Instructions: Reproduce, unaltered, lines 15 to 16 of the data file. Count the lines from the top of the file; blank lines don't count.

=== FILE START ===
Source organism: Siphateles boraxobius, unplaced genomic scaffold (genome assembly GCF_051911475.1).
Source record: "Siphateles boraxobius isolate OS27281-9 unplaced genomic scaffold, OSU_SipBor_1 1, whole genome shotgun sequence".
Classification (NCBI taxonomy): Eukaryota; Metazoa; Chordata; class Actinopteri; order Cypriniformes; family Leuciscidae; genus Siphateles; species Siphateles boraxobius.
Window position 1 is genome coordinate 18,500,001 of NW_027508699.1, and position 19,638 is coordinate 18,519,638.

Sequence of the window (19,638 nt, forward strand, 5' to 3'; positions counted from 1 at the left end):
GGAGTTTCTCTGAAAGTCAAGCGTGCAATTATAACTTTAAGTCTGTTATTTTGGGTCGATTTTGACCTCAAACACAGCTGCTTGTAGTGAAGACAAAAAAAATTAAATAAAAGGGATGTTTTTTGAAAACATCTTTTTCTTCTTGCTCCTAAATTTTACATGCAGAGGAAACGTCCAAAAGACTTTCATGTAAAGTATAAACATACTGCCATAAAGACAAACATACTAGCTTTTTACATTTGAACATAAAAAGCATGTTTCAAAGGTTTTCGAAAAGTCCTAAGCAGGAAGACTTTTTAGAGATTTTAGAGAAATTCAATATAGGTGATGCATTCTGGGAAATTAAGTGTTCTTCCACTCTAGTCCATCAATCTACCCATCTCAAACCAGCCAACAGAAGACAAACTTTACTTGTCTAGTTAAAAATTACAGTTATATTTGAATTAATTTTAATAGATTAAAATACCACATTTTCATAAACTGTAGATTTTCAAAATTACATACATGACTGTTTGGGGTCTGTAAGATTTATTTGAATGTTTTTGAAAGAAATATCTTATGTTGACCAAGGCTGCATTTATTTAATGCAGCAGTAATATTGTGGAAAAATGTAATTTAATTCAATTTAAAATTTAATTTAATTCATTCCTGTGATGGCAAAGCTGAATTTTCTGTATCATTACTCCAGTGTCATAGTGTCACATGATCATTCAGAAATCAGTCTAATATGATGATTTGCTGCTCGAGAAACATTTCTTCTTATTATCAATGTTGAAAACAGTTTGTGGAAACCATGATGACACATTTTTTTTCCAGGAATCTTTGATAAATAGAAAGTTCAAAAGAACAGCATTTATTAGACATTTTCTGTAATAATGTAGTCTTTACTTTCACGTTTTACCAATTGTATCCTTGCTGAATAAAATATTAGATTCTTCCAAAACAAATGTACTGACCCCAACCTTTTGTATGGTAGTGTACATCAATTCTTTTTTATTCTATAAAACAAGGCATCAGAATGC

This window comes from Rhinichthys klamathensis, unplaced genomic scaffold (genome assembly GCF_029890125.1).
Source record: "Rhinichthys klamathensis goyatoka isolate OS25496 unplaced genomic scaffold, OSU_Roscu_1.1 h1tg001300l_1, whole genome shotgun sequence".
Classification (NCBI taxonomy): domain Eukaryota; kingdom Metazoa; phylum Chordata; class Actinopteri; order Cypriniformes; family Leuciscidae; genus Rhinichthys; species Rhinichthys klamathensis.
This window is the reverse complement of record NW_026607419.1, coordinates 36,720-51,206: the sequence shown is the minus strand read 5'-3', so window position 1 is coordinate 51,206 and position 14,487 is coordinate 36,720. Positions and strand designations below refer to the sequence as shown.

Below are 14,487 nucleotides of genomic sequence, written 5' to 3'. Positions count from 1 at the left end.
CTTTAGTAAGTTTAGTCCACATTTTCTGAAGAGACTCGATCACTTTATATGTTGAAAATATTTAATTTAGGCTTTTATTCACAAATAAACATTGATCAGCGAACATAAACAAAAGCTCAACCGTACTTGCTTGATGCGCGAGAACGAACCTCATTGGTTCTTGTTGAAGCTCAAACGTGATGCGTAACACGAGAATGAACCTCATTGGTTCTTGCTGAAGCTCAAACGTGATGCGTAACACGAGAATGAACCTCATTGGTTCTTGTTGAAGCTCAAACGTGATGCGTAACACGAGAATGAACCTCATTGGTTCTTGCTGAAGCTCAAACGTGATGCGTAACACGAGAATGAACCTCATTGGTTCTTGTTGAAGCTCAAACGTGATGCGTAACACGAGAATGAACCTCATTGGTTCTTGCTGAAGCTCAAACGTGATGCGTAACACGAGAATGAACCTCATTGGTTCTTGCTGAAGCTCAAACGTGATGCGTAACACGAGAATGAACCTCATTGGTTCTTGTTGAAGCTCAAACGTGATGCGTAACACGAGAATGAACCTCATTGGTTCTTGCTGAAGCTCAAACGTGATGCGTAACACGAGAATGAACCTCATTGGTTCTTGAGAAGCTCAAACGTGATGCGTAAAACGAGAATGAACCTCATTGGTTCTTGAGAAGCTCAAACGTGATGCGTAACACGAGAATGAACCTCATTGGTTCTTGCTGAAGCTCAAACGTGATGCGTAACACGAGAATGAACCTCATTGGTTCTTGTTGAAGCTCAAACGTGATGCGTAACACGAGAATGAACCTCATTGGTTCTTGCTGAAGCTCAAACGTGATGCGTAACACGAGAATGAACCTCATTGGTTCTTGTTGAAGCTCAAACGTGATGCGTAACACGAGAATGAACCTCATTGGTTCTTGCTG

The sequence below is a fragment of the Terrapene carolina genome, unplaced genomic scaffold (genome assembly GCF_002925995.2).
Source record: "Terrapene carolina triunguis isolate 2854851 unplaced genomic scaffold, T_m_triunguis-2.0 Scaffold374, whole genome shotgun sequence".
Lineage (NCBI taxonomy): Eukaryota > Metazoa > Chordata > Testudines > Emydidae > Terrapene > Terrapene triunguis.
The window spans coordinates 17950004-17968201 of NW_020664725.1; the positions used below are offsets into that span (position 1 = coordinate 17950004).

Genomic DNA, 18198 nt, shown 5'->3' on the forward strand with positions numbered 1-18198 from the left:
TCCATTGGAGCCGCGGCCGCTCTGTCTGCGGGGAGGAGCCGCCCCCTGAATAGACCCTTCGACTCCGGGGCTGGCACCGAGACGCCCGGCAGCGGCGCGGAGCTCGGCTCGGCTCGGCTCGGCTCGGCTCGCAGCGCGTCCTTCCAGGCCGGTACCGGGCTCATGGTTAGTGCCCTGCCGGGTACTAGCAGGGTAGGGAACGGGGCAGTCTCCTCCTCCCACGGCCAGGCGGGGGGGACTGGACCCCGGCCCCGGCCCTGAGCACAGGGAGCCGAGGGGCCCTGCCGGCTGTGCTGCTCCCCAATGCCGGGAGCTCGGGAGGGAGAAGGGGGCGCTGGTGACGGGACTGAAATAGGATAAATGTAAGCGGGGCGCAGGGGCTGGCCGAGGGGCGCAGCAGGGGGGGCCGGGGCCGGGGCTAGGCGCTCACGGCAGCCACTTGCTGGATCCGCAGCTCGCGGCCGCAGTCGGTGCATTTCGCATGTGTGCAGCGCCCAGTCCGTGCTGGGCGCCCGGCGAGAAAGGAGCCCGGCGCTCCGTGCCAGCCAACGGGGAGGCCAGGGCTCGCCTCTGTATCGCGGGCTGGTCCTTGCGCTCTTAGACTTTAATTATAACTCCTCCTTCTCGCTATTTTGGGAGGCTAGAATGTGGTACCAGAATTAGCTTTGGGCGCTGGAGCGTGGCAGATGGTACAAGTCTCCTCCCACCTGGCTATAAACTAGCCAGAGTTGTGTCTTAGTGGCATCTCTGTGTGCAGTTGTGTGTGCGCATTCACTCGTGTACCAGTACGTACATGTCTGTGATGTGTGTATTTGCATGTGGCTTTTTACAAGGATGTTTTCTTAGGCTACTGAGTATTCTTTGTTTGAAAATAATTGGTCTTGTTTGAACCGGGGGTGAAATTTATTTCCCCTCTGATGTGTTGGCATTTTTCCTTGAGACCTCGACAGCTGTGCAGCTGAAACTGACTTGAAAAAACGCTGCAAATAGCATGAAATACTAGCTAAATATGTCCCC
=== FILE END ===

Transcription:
Lineage (NCBI taxonomy): Eukaryota > Metazoa > Chordata > Testudines > Emydidae > Terrapene > Terrapene triunguis.
The window spans coordinates 17950004-17968201 of NW_020664725.1; the positions used below are offsets into that span (position 1 = coordinate 17950004).